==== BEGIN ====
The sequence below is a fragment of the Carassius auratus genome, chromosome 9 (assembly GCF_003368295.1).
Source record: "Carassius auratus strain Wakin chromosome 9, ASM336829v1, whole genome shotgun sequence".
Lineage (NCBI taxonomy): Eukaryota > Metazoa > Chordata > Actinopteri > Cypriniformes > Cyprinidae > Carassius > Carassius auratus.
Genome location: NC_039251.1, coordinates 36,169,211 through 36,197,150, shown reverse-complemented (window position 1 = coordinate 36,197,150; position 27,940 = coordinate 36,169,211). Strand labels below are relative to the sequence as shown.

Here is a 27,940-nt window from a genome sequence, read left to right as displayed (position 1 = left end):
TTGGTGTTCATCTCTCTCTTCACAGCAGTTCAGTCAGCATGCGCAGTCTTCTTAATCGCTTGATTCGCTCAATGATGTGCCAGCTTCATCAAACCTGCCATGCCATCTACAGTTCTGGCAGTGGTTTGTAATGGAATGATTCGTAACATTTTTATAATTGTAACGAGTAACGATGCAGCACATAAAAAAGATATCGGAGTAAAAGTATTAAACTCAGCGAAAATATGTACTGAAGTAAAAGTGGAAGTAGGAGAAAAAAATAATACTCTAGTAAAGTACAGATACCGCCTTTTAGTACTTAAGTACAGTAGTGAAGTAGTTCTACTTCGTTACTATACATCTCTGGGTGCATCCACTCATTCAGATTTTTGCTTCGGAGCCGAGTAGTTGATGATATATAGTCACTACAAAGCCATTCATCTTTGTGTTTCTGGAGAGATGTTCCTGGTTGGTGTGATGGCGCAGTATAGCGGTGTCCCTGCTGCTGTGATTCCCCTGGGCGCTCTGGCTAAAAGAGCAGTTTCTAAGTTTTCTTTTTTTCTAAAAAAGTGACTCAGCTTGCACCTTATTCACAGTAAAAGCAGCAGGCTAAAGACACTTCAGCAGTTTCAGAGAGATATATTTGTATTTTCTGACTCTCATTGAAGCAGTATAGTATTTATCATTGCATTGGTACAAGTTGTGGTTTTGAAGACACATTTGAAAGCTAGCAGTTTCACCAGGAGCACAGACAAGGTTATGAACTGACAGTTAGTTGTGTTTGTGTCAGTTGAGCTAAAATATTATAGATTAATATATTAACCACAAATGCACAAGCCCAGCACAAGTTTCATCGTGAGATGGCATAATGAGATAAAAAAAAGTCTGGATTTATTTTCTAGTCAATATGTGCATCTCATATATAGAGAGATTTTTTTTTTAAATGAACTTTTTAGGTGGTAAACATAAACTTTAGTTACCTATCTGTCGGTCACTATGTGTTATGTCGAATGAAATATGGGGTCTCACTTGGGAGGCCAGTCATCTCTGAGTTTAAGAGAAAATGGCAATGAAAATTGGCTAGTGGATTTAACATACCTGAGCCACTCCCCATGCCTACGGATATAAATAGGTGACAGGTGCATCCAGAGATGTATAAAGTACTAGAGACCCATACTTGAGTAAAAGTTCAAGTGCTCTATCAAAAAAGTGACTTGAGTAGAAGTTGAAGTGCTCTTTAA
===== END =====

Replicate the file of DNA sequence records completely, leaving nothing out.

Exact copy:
The sequence below is a fragment of the Carassius auratus genome, chromosome 9 (assembly GCF_003368295.1).
Source record: "Carassius auratus strain Wakin chromosome 9, ASM336829v1, whole genome shotgun sequence".
Lineage (NCBI taxonomy): Eukaryota > Metazoa > Chordata > Actinopteri > Cypriniformes > Cyprinidae > Carassius > Carassius auratus.
Genome location: NC_039251.1, coordinates 36,169,211 through 36,197,150, shown reverse-complemented (window position 1 = coordinate 36,197,150; position 27,940 = coordinate 36,169,211). Strand labels below are relative to the sequence as shown.

Here is a 27,940-nt window from a genome sequence, read left to right as displayed (position 1 = left end):
TTGGTGTTCATCTCTCTCTTCACAGCAGTTCAGTCAGCATGCGCAGTCTTCTTAATCGCTTGATTCGCTCAATGATGTGCCAGCTTCATCAAACCTGCCATGCCATCTACAGTTCTGGCAGTGGTTTGTAATGGAATGATTCGTAACATTTTTATAATTGTAACGAGTAACGATGCAGCACATAAAAAAGATATCGGAGTAAAAGTATTAAACTCAGCGAAAATATGTACTGAAGTAAAAGTGGAAGTAGGAGAAAAAAATAATACTCTAGTAAAGTACAGATACCGCCTTTTAGTACTTAAGTACAGTAGTGAAGTAGTTCTACTTCGTTACTATACATCTCTGGGTGCATCCACTCATTCAGATTTTTGCTTCGGAGCCGAGTAGTTGATGATATATAGTCACTACAAAGCCATTCATCTTTGTGTTTCTGGAGAGATGTTCCTGGTTGGTGTGATGGCGCAGTATAGCGGTGTCCCTGCTGCTGTGATTCCCCTGGGCGCTCTGGCTAAAAGAGCAGTTTCTAAGTTTTCTTTTTTTCTAAAAAAGTGACTCAGCTTGCACCTTATTCACAGTAAAAGCAGCAGGCTAAAGACACTTCAGCAGTTTCAGAGAGATATATTTGTATTTTCTGACTCTCATTGAAGCAGTATAGTATTTATCATTGCATTGGTACAAGTTGTGGTTTTGAAGACACATTTGAAAGCTAGCAGTTTCACCAGGAGCACAGACAAGGTTATGAACTGACAGTTAGTTGTGTTTGTGTCAGTTGAGCTAAAATATTATAGATTAATATATTAACCACAAATGCACAAGCCCAGCACAAGTTTCATCGTGAGATGGCATAATGAGATAAAAAAAAGTCTGGATTTATTTTCTAGTCAATATGTGCATCTCATATATAGAGAGATTTTTTTTTTAAATGAACTTTTTAGGTGGTAAACATAAACTTTAGTTACCTATCTGTCGGTCACTATGTGTTATGTCGAATGAAATATGGGGTCTCACTTGGGAGGCCAGTCATCTCTGAGTTTAAGAGAAAATGGCAATGAAAATTGGCTAGTGGATTTAACATACCTGAGCCACTCCCCATGCCTACGGATATAAATAGGTGACAGGTGCATCCAGAGATGTATAAAGTACTAGAGACCCATACTTGAGTAAAAGTTCAAGTGCTCTATCAAAAAAGTGACTTGAGTAGAAGTTGAAGTGCTCTTTAA